Attendance dips at Iwakuni’s annual Friendship Day, but crowds still line up for military aircraft
MARINE CORPS AIR STATION IWAKUNI, Japan — An estimated 165,000 people turned out Sunday for Friendship Day 2019 at the air station, a slightly lower attendance than years past.
Now in its 43rd year, the event often attracts more than 200,000 visitors. It is still the largest air show in Japan, and long lines of people waited to climb into cockpits for views usually reserved for the pilots of U.S. military and Japan Maritime Self-Defense Force aircraft.
Several aircraft types, including the Navy’s F/A-18 Super Hornet from Carrier Air Wing 5 and a C-17 Globemaster III from Joint Base Pearl Harbor-Hickam, Hawaii, made their first appearances at Friendship Day alongside returning acts from Marine Aircraft Group 12, JMSDF Fleet Wing 31 and Pacific Air Force’s F-16 Viper Demo Team.
“This is the first year Carrier Air Wing Five aircraft have taken part in the air demonstration, and we look forward to becoming a regular part of this tradition,” Capt. Forrest Young, the carrier air wing’s commander, said in a statement emailed Sunday.
The Marine Corps’ fifth-generation stealth fighter, the F-35B Lightning II, capable of short takeoffs and vertical landings, was also on display and wowed the audience of aviation enthusiasts with its ability to hover in midair.
Marine Maj. Jeffery Davis, from MCAS Iwakuni’s Marine Fighter Attack Squadron 121, has flown F-35B demonstrations before and described the view from the cockpit during an airshow.
The pilot can see how excited the kids are when the plane is coming, he said. They will cover their ears at the last second as it roars by.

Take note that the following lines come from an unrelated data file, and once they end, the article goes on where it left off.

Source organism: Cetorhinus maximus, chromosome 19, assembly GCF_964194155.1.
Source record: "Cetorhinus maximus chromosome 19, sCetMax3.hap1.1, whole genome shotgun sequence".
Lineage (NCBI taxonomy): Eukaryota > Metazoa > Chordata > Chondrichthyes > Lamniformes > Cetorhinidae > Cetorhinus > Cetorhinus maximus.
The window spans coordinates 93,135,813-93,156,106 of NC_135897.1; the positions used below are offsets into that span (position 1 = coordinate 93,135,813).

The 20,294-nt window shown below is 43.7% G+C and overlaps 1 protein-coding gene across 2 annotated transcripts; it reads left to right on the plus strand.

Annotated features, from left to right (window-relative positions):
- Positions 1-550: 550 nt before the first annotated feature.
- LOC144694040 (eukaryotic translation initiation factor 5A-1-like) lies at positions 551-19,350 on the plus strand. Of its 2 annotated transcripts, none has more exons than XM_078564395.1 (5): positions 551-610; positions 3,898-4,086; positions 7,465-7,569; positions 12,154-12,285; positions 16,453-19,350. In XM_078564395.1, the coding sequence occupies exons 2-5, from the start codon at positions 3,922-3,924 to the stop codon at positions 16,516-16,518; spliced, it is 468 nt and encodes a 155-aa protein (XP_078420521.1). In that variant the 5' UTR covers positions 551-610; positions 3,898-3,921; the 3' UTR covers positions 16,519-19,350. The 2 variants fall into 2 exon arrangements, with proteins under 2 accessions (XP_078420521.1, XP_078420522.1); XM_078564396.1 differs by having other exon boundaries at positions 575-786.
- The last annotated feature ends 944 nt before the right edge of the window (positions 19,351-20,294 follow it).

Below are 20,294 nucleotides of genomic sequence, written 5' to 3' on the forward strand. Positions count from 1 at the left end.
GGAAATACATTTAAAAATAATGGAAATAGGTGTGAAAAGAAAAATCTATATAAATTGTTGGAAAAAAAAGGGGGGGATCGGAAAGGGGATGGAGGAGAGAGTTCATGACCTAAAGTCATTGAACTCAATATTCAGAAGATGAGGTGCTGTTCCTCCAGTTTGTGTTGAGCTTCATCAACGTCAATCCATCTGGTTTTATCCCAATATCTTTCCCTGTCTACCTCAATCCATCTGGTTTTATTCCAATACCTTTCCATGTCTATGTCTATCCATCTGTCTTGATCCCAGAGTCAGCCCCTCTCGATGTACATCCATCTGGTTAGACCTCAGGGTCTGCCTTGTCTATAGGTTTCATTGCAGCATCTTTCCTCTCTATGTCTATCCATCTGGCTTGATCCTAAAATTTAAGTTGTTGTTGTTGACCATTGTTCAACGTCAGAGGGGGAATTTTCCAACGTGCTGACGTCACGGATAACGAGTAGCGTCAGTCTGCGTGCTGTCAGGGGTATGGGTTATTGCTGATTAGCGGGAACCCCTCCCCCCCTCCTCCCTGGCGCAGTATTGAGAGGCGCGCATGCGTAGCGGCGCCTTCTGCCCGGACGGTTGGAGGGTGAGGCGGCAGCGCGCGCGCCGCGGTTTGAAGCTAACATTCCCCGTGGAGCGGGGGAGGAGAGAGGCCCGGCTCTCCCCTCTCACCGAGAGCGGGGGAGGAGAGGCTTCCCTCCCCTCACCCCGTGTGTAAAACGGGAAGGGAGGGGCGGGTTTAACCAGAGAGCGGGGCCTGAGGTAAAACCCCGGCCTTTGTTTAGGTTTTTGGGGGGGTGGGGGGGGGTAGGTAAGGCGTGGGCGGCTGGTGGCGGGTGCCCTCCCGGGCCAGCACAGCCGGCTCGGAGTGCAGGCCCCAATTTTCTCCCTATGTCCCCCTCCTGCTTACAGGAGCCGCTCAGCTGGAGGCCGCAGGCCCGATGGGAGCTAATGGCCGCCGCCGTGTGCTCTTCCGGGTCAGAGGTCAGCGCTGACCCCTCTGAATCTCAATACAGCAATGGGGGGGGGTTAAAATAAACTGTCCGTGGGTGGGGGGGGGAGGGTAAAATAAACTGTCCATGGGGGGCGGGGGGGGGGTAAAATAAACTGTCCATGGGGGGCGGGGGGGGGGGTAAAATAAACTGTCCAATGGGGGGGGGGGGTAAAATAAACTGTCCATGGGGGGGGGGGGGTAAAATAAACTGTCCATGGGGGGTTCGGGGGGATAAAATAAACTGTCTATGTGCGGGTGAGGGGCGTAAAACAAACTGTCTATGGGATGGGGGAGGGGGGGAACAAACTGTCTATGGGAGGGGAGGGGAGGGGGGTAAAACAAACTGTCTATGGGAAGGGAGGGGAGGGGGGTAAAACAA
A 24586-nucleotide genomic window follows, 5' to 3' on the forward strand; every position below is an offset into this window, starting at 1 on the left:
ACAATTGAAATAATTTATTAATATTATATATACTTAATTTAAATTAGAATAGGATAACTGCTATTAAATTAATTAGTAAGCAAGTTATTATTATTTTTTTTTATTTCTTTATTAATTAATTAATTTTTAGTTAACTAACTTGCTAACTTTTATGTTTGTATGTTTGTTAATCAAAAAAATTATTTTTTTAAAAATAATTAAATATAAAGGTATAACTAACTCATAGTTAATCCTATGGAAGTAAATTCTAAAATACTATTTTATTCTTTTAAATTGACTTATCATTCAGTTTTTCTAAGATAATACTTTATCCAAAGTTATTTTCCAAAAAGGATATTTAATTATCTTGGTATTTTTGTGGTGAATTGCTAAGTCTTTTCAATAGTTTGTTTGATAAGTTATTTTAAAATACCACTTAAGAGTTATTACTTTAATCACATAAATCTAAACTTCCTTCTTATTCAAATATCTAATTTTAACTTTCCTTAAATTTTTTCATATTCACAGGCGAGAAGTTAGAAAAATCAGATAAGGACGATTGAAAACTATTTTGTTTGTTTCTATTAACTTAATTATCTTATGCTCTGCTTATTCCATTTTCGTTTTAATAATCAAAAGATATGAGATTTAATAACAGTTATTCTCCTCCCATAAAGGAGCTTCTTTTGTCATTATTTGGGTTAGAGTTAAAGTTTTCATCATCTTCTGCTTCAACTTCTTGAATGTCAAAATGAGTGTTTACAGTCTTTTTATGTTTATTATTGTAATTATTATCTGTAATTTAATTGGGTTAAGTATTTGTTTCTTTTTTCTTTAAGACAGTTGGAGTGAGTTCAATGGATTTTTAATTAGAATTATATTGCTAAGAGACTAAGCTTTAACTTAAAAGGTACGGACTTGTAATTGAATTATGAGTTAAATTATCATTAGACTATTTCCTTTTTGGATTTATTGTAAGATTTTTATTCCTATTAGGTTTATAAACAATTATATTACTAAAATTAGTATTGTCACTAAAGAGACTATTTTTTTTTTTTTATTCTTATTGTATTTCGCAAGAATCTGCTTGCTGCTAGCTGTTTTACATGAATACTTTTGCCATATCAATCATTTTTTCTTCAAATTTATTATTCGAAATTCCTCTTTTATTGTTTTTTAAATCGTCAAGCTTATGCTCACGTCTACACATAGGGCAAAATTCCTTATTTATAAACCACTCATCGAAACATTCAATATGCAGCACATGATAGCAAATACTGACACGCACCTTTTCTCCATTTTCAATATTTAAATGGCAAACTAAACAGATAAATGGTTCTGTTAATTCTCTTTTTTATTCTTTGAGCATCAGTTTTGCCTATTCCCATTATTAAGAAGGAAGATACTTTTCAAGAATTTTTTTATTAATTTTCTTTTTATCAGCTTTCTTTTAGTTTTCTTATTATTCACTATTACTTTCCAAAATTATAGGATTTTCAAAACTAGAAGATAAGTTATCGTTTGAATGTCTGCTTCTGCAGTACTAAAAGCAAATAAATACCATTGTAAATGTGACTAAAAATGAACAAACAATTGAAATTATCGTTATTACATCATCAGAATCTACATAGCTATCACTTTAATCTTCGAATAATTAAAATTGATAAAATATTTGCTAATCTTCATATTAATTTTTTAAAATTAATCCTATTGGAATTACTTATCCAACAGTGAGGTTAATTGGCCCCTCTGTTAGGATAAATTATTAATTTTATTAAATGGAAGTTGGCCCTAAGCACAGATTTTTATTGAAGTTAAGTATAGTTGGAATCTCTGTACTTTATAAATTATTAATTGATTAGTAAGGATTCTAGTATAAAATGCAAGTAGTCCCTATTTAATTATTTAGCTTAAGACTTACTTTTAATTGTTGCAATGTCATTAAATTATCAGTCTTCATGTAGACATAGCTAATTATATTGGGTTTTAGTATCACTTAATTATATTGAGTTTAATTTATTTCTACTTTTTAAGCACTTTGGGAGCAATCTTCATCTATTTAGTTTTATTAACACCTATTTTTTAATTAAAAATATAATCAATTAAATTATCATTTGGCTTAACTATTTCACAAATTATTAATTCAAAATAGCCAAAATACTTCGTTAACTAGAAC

“The best part of the show is when the aircraft displays its short take off and vertical landing capability,” he said, referencing the fighter’s ability to hover in midair.
The pilots of the Air Force C-17, a last-minute addition to the event, showcased the airlifter’s ability to take off and land in the same distances as the smaller C-130 Hercules, as well as the giant plane’s maneuverability.
Meanwhile, two F/A-18s from Marine All Weather Fighter Attack Squadron 242 teamed with a KC-130J Super Hercules from Marine Aerial Refueler Transport Squadron 152 to demonstrate air-to-air refueling operations. The aircraft then provided simulated close-air support, complete with controlled explosions, while a V-22 Osprey inserted a Marine infantry squad onto the airfield, as part of the Marine Air Ground Task Force demonstration.
“Flying the Osprey is the best of both worlds. It can be a chopper or an airplane,” said Marine Capt. Jerome Miller, who piloted the aircraft from Okinawa’s Marine Medium Tiltrotor Squadron 265 during the demonstration.
The Air Force’s F-16 Viper Demo team performed twice during the event and appeared to touch the sound barrier on one high-speed pass. The service later told Stars and Stripes in an email that none of the jets obtained supersonic speeds. The multirole fighter can reach Mach 2 — 1,500 mph — at altitude and is highly maneuverable.